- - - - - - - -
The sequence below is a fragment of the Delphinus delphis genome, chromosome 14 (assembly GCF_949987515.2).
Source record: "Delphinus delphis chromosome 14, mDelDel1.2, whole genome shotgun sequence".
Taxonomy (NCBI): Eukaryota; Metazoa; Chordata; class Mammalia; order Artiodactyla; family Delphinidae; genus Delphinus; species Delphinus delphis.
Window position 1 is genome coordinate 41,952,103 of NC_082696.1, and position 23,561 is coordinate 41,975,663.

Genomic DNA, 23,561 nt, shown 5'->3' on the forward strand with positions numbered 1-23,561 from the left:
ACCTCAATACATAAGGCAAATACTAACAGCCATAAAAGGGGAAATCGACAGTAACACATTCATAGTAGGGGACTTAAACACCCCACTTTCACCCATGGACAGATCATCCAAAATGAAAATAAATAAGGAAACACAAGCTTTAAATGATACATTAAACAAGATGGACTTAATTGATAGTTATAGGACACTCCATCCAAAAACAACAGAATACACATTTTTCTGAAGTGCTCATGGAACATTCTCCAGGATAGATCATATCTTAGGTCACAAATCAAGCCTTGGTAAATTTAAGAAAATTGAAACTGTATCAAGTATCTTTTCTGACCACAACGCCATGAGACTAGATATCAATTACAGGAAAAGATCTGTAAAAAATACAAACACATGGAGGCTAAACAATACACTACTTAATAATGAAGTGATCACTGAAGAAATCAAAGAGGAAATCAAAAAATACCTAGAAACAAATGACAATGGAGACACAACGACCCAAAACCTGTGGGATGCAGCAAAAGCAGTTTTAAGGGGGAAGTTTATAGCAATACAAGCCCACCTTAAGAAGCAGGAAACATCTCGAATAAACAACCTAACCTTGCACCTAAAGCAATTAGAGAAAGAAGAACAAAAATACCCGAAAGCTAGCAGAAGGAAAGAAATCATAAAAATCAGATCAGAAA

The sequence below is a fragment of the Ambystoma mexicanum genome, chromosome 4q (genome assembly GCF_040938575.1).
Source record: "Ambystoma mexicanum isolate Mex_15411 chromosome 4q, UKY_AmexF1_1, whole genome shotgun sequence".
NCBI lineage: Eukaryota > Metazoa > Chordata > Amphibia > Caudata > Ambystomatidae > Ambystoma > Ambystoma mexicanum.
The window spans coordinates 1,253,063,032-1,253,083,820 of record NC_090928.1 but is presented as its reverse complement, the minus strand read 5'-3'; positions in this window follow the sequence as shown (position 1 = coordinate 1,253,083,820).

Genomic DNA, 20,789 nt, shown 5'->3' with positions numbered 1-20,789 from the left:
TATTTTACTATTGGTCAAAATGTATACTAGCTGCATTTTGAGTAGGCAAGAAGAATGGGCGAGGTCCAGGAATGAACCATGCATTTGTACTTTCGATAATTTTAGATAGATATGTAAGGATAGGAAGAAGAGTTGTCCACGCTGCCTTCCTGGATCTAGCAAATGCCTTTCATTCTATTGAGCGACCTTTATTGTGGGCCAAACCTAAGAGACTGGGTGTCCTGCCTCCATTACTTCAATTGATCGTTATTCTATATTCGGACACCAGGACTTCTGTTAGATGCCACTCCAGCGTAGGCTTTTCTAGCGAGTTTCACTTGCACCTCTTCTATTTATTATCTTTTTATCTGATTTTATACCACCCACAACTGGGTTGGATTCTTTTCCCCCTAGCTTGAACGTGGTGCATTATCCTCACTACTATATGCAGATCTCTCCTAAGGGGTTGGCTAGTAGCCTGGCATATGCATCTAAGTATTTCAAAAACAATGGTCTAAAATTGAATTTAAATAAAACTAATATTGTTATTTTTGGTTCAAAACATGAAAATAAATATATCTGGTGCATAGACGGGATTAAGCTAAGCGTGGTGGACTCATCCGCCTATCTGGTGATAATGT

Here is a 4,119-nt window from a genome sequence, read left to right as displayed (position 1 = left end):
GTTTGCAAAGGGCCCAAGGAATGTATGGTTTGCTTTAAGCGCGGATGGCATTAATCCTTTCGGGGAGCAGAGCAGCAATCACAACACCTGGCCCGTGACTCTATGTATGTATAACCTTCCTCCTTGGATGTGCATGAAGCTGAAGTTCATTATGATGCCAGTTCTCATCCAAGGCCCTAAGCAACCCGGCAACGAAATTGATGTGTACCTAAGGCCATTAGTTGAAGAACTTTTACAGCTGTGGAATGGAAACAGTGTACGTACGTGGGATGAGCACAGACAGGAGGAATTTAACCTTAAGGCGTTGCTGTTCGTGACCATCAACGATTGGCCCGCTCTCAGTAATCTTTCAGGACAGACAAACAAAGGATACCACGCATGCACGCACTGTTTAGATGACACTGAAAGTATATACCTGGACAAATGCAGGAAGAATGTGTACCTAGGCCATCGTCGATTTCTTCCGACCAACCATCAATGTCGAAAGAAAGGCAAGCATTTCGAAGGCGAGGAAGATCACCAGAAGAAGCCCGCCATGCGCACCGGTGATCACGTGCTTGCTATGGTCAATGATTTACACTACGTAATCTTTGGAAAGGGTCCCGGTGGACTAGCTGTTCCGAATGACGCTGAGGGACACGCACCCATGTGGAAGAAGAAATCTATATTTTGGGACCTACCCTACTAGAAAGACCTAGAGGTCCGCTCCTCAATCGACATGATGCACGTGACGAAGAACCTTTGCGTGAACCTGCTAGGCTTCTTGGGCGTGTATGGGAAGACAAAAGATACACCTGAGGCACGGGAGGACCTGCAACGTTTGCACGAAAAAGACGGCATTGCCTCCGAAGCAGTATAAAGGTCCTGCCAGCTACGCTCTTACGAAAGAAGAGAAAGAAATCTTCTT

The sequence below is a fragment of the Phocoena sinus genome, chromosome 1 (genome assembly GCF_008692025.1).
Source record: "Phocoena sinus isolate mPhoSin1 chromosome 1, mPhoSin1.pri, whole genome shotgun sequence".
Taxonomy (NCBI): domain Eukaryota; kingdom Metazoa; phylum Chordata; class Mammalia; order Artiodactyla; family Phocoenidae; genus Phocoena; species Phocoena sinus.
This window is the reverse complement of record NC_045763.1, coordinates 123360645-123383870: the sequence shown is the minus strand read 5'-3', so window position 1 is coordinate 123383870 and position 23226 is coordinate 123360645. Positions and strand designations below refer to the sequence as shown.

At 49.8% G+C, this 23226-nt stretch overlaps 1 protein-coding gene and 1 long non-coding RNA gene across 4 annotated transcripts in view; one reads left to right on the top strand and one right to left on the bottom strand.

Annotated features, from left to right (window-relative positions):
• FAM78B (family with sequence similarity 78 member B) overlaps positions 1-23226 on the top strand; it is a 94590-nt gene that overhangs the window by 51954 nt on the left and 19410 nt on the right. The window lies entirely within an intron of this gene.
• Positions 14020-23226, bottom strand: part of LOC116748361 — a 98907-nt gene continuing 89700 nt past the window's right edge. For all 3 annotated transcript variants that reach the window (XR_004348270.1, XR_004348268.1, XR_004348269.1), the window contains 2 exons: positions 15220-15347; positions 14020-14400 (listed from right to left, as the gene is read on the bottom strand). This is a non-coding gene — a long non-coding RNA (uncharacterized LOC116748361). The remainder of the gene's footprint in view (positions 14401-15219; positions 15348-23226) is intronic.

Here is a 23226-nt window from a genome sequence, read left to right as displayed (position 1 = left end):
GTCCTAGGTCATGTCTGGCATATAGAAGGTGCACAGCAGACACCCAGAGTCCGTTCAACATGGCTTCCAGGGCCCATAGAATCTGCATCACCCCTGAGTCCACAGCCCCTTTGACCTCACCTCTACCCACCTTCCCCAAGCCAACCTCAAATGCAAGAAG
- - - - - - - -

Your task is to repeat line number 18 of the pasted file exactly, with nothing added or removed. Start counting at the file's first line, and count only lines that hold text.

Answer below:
This window is the reverse complement of record NC_045763.1, coordinates 123360645-123383870: the sequence shown is the minus strand read 5'-3', so window position 1 is coordinate 123383870 and position 23226 is coordinate 123360645. Positions and strand designations below refer to the sequence as shown.